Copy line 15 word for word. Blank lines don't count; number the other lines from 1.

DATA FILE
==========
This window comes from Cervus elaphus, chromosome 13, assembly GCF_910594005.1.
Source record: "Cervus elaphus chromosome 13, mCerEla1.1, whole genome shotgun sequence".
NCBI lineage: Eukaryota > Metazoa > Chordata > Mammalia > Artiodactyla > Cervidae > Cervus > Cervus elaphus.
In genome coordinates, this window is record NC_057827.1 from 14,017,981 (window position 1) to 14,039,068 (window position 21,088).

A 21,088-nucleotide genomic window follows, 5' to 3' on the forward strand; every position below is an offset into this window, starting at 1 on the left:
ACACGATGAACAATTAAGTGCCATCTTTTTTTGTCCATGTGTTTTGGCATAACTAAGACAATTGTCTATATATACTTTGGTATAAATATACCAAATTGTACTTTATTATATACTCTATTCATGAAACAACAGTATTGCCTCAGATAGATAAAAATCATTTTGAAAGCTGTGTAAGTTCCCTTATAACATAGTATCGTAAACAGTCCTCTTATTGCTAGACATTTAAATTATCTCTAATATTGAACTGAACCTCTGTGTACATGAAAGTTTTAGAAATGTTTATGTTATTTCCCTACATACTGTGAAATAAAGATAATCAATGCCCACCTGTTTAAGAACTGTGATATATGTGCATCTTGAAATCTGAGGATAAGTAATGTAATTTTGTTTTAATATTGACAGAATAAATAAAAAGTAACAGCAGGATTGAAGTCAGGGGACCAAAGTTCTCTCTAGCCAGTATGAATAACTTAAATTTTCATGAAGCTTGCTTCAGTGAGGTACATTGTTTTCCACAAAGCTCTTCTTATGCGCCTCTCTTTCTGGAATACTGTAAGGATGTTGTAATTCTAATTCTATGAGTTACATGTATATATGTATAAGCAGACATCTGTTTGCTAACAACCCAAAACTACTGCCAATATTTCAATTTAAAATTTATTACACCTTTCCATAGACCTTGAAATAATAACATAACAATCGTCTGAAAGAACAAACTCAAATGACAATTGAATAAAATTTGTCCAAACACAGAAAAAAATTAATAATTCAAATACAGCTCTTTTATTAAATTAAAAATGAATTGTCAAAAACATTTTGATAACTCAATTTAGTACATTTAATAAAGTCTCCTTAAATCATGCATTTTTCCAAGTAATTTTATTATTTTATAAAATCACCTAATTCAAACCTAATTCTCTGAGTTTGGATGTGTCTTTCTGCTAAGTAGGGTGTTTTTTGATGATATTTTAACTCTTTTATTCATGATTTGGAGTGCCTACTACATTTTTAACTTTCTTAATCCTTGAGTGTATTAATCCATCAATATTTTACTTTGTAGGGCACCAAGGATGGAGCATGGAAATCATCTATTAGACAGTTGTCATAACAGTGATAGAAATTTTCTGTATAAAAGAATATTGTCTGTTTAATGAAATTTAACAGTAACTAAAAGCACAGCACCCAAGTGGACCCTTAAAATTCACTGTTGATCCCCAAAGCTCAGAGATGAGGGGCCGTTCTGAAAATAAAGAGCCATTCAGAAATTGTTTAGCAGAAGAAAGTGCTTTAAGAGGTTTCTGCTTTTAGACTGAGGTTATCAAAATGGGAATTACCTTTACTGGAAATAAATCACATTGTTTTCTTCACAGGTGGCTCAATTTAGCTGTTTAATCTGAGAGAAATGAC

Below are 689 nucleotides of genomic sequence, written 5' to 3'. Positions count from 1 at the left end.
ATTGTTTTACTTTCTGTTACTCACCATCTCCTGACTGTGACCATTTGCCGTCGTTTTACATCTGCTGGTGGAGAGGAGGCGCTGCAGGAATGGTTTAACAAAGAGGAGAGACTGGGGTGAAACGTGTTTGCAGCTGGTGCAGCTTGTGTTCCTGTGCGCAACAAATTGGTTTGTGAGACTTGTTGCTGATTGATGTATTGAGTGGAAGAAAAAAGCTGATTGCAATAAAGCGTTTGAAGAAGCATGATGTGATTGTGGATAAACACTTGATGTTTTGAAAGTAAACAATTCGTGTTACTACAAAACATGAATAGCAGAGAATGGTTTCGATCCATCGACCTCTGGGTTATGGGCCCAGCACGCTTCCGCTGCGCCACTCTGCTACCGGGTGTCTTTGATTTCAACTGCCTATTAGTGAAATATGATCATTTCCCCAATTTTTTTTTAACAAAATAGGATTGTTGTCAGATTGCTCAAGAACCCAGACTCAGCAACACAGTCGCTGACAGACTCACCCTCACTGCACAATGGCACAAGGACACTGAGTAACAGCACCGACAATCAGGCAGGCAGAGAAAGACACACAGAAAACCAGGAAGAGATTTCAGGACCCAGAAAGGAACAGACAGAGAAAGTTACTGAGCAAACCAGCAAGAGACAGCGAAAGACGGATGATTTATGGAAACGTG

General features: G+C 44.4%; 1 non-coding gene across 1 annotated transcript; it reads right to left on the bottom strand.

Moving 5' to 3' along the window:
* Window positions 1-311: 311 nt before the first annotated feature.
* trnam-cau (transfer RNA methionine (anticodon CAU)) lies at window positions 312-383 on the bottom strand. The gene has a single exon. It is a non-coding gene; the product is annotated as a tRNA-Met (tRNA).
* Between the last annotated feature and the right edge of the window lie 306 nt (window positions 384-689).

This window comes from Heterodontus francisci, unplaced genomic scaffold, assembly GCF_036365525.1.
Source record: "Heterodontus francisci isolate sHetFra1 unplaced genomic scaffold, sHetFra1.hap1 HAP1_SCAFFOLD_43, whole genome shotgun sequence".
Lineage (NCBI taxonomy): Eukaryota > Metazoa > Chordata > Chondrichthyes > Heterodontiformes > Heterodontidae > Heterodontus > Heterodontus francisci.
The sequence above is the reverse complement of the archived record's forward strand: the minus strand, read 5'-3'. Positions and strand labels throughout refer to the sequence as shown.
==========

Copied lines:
Source record: "Heterodontus francisci isolate sHetFra1 unplaced genomic scaffold, sHetFra1.hap1 HAP1_SCAFFOLD_43, whole genome shotgun sequence".